5. Ummmm, short term solution I hope... We have seen (and are now ripping out) the last time we relied on surface parking. My understanding from the Titans Lease Agreement is they are entitled to a surface parking lot of ±100,000 SF (±400 spaces?) to allow for event staging and stadium/team staff. One can only hope that we would not run into lease issues if/when this option would come up. The residential facing PSC Metals is an interesting/hot-button conversation piece. We talk alot about the clean up/remediation of PSC Metals, yet now we are saying our low income folks (ones that live here at least) would live next to and be exposed to those same pollutants that the scrapyard produces. Speaks volumes at the social thought that goes into our location choices. Put one of the hotels here and place the affordable housing (or housing in general) elsewhere. At least the hotel guests would only be exposed to it for the short period of their stay. I know there are market implications of hotel looking at PSC versus Residential, but at what point does the social costs become a real implication? I will be interested to see if office becomes a real possibility. I think having some Office space on the EB will be critical to our diversity of use, but the market for it right now (guess that is why they are given 10 years) is a bit tough. This is a win all around. Now bring on the pretty pictures for TPAC! The connection to the Bridge between Parcel E and E1 will be crucial to be executed properly though. These are going to probably be the two trickiest parcels to develop. Hopefully they will activate along the Pedestrian Bridge extension, but the frontage along Shelby will be a defining feature. I do not believe there is much of a plan to improve Shelby at this point, but for any ground floor activation to survive, something is going to have to be done. Oversize sidewalks, building carve outs to pull people away from the street will go a long way to successful projects on these parcels. This is what Bob Mendes referenced as a 2030 best case scenario due to the requirement of grounding the JRP viaduct for the transit hub to work. Hopefully this also has very large sidewalks and ample bike storage (Nashville's first dedicated bike garage?)
  6. The most sustainable building is the one you do not build. In this case, it is the one that was not torn down only to be rebuilt. Great job by the developer/design team/builder for executing this project. Now let's see what goes up around it.
  7. Holy shit how times have changed haha. This does remind me of a story I was told years ago about a bachelor party (in the 70s) some folks went to from Florida to the Bahamas and in the middle of the night the drunk groom got stripped down and the boys left him stark naked in the hotel without a penny to him... I don't think they went to the wedding afterwards.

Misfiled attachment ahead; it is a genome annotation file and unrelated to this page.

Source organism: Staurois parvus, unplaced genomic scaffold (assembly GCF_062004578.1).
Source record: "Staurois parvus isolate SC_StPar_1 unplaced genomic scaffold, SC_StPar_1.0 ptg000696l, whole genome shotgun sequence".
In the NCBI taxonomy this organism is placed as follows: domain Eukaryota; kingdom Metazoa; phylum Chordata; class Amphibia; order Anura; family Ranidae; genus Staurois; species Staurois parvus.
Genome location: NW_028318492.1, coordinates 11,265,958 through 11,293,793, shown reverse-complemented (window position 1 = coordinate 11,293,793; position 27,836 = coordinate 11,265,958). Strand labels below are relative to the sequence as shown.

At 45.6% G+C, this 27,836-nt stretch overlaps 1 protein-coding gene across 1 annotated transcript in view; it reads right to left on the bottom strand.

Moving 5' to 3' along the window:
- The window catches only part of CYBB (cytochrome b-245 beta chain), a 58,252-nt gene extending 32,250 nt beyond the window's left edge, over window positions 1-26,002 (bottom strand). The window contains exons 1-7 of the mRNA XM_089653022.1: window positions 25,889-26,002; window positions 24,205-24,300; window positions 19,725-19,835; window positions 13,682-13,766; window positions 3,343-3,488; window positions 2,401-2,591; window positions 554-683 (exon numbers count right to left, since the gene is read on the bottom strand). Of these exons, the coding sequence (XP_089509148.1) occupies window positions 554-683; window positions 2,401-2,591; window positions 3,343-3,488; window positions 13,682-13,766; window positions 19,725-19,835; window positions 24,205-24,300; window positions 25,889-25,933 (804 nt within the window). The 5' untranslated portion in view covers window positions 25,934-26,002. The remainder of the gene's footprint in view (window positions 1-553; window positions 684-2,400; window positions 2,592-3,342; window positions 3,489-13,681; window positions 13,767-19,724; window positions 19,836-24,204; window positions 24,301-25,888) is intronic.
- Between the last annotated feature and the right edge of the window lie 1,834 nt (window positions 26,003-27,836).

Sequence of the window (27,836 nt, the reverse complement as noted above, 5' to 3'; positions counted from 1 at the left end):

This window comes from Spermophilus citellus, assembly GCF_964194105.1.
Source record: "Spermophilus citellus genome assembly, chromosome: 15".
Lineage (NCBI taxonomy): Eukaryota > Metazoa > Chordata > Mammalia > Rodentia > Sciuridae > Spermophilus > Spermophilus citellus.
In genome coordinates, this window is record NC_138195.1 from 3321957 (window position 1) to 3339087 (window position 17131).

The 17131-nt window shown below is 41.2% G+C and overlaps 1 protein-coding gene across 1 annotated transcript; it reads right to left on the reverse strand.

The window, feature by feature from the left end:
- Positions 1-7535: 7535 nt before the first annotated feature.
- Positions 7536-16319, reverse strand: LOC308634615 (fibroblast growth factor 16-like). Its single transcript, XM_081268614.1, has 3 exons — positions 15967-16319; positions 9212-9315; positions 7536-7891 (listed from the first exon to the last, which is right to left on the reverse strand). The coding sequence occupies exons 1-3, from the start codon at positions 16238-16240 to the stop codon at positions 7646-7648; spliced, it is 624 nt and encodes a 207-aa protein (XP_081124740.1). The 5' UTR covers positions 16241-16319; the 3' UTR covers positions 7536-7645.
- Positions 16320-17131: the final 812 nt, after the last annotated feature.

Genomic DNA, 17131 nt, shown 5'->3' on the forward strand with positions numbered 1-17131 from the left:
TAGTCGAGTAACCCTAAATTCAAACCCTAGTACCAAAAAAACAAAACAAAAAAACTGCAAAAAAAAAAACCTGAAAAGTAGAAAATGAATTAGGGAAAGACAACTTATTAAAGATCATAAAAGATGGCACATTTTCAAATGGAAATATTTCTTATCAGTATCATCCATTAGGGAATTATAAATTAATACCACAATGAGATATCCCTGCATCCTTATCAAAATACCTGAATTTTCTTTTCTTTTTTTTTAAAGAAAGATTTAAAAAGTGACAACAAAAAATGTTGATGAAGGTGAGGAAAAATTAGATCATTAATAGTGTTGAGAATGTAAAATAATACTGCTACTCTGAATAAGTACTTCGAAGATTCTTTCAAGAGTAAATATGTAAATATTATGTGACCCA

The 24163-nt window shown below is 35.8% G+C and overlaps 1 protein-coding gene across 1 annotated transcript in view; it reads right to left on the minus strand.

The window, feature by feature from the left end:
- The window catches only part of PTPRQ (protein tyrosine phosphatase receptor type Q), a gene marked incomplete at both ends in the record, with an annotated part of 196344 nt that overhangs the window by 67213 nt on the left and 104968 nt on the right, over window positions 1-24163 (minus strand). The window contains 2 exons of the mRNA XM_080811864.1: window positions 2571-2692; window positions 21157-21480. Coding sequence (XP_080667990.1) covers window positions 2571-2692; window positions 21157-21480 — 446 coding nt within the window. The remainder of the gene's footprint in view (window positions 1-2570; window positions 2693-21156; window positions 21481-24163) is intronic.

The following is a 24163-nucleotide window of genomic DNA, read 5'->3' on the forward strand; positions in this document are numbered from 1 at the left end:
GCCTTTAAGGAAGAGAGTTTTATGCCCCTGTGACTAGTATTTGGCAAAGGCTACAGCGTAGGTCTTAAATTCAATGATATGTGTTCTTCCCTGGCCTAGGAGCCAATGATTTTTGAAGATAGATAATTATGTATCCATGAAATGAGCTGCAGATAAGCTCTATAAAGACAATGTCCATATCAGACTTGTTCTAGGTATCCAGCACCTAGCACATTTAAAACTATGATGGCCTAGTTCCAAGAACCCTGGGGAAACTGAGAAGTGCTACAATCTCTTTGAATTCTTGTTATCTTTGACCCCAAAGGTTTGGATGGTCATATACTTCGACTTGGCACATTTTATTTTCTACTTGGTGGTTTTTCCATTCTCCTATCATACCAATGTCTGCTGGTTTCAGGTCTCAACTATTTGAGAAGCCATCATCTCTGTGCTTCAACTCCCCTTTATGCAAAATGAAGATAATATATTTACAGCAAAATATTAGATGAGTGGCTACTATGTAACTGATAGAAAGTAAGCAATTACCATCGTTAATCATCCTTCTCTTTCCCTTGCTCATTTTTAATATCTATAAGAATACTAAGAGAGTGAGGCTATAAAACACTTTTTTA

8. Thanks. So if that is the case, are we not collecting any additional sales tax from within the CBID with this increase? Or if the extras 0.5% collected is a "fee" instead of a tax, does that mean our CBID is collecting over 10% on every purchase. Seems weird that we would eliminate 0.5% revenue in Downtown (of all places).
  9. If I had to guess, I would say this is the next logical step as well. I would think a reasonable approach would be 50/50 apartment/condos similar to what Tony is doing at 1010. Or who knows, maybe the condo market will be so desirable with everything else they are including they do the whole thing condos.
  10. I don't believe the Titans themselves are playing developer anywhere outside of the multi-use facility. As far as I know, the "village" is essentially this first 30 acres. They will have a seat at the table with Fallon, but I do not believe they are the ones orchestrating anything beyond the multi-use facility.
  11. That is why I asked, I am not sure how it will work with Downtown already being at 9.75%. The Downtown District has an additional tax (maybe it is considered a "fee"?) that already bumps it up above the state and local sales tax. Here are two link references - Reference 1 & Reference 2 & Reference 3 So if it is just considered a "fee" does that essentially mean the sales tax when the CBID fee is included will be at 10.25%? Again, the perception of the highest sales tax in the country is a dubious title to have. Also, by tagging it on to sales tax, we are saying those most vulnerable in our communities (who are most reliant on a transit system) are paying the biggest difference because they are the ones who will feel the biggest impacts. Why wouldn't we work to have a wheel tax on rental cars, ride share apps (think about cars AND scooters) and parking tax? Then you are creating a revenue stream that will generate constant money while also not impacting those who have the tightest means in our communities. Transit is a social program, why wouldn't we heavily weigh the social implications of each aspect to it?